Chapter

Do Self-Fulfilling Prophecies Accumulate or Dissipate?

Lee Jussim

in Social Perception and Social Reality

Published in print April 2012 | ISBN: 9780195366600
Published online September 2012 | e-ISBN: 9780199933044 | DOI: http://dx.doi.org/10.1093/acprof:oso/9780195366600.003.0052
Do Self-Fulfilling Prophecies Accumulate or Dissipate?

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This chapter reviews theory and data regarding the accumulation of self-fulfilling prophecies over time and across perceivers. The theoretical case for powerfully accumulating self-fulfilling prophecies (described in depth here) often seems so obvious and compelling that data are not even needed to test it—until the theoretical case for dissipating self-fulfilling prophecies is described in similar depth. Given that these opposite claims appear highly compelling, whether self-fulfilling prophecies accumulate or dissipate can only be resolved by data, not by theoretical analysis. In classrooms, the data are vividly clear: Self-fulfilling prophecies do not accumulate over time. Instead, they dissipate. Concurrent accumulation (across perceivers) in classrooms most likely does occur. This chapter shows why, perhaps surprisingly, the generally highly limited self-fulfilling prophecy effects found in existing research likely constitute an upper limit of how much concurrent accumulation actually happens. The handful of studies assessing accumulation outside of classrooms have yielded suggestive but inconsistent results from which no broad and general conclusions can yet be reached. Although one can tell a compelling story about how the accumulation of self-fulfilling prophecy upon self-fulfilling prophecy constitutes a major mechanism by which social stereotypes confirm themselves and maintain unjustified systems of oppression and status, there is, in fact, currently no clear evidence supporting such an analysis, and a great deal of evidence against it.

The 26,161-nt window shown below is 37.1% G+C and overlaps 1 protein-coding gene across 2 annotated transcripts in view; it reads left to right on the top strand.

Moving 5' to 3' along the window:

Keywords: self-fulfilling prophecies; teacher expectations; concurrent accumulation; social stereotypes

Chapter.  9238 words.  Illustrated.

Subjects: Social Psychology

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